Now, before I launch into my reasoning, if you've been a fan of Gilmore girls, you probably have the same rage over certain writing choices that came in later seasons. So, for the sake of all our sanity, let's disregard those painful moments where character assassination took place at the hands of ASP (Amy Sherman Palladino) and later, David Rosenthal, he of the Compartmentalizing! Luke phase.
Let's ignore Pod! Luke and get to the crux of Mr. Lucas Danes, the man, the myth, the legend.
In The Beginning....
How many cups have you had this morning?
Five, but yours is better.
You have a problem.
Yes, I do.
A little later, his disposition is summed up with one simple statement while serving Lorelai and Rory. No 'Thank you, come again.' No 'Can I get you anything else?' Only....
Not very likable. Not the kind of guy our sparkly heroine should fall for. Right?
Let's take a closer look at that question.
And ASP said, "Let There Be Chemistry!"
Well, good old Butch Danes is the living embodiment of the show-don't-tell rule. And, in time, Miss Gilmore starts to realize this, just a little bit. And Mr. Danes does start to show his softer side. A little. Sometimes.
In fact, Lorelai has to remind Luke, in Dead Uncles and Vegetables, that he does have that softer side.
That ain’t me, is it?
What are you talking about?
What Taylor said about me being like Louie, a loner, never being married and stuff. I mean, I am getting crankier as I get older, he’s not so far off.
You are not your uncle. I mean, would Louie ever build someone a chuppah, or help fix things around someone’s house without being asked, or make a special coffee cake with balloons for a girl’s sixteenth birthday?
Rory told you about that?
Yes. And would Louie have taken in his sister’s kid without hesitating and without asking for anything in return?
No one would’ve trusted Louie with their kid. He probably would’ve forgotten to feed him or something.
You get my point?
Yeah, I get it.
And let's not forget one very special $30,000 loan when one very particular heroine-in-distress needed it most.
Love Is A Many-Splendored Thing
You know what they say.
No, what do they say?
Never, ever date a guy who owns a single bed. It means he's not open to a commitment.
It says there's no room in this life for anybody but me.
No, it says there's no room in this bed for anyone but me.
Okay, see, that's not a whole lot better.
This discussion is now over.
Luke, as long as you’re in that apartment, you’re gonna have a single bed. Don’t you want the possibility of more? Come on Luke, it’s time. Make a move, take a shot, entertain the possibility of a non-unabomber existence. What do you say?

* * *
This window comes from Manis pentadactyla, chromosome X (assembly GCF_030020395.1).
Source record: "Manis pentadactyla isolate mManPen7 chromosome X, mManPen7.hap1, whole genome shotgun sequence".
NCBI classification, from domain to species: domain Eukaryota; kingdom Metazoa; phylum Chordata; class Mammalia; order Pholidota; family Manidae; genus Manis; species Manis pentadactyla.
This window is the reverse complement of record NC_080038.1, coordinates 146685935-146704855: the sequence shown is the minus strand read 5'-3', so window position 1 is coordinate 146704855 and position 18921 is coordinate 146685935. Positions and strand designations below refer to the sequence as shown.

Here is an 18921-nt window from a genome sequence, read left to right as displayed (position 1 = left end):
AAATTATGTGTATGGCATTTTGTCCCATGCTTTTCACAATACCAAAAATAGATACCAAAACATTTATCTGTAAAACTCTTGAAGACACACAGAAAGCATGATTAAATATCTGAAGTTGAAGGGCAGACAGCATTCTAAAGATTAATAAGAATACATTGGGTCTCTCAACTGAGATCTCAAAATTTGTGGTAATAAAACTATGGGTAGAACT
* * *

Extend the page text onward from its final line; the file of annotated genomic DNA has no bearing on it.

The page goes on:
And here-in lies the major problem. That obstacle our Mr. Danes must overcome to achieve his happily-ever-after. His issue? Himself. He's Commitment-phobe! Luke.
Let's analyze the history we've been given over time: Luke's mother died when he was a child. His father, when he was barely out of high-school. His crazy, drug-addled sister got pregnant and ran off with a dead-beat, and never had much use for Luke, unless she found herself a few months' behind in rent payments. His first real love had a habit of running away whenever their relationship started to look like it might be heading into 'for keeps' territory. His extended family is loony and disinterested in his life, to the point of ignoring his pleas of attending his Uncle Louie's funeral. He helplessly watches his troubled nephew walk out of his life, leaving him to feel like a total failure as a mentor. He clings to his diner and an old, unfinished boat, simply because they belonged to his beloved father. And the woman he secretly loves? She's oblivious, or pretends to be oblivious, to every hint he leaves regarding his heart's true feelings.
This boy is dealing with some serious abandonment issues.
His solution(s)? He buys property on a whim. He repaints his diner just to be close to the girl he can never have. He finally ditches The Anywhere-But-Here Girl because his heart just isn't in it anymore. He gets married to somebody, anybody, just because she says 'yes'. He clings to a simple blue hat, because she gave it to him, and that matters to him.
Healthy? No way. But good story-telling. We like boys with demons, don't we?
He Can See Her Face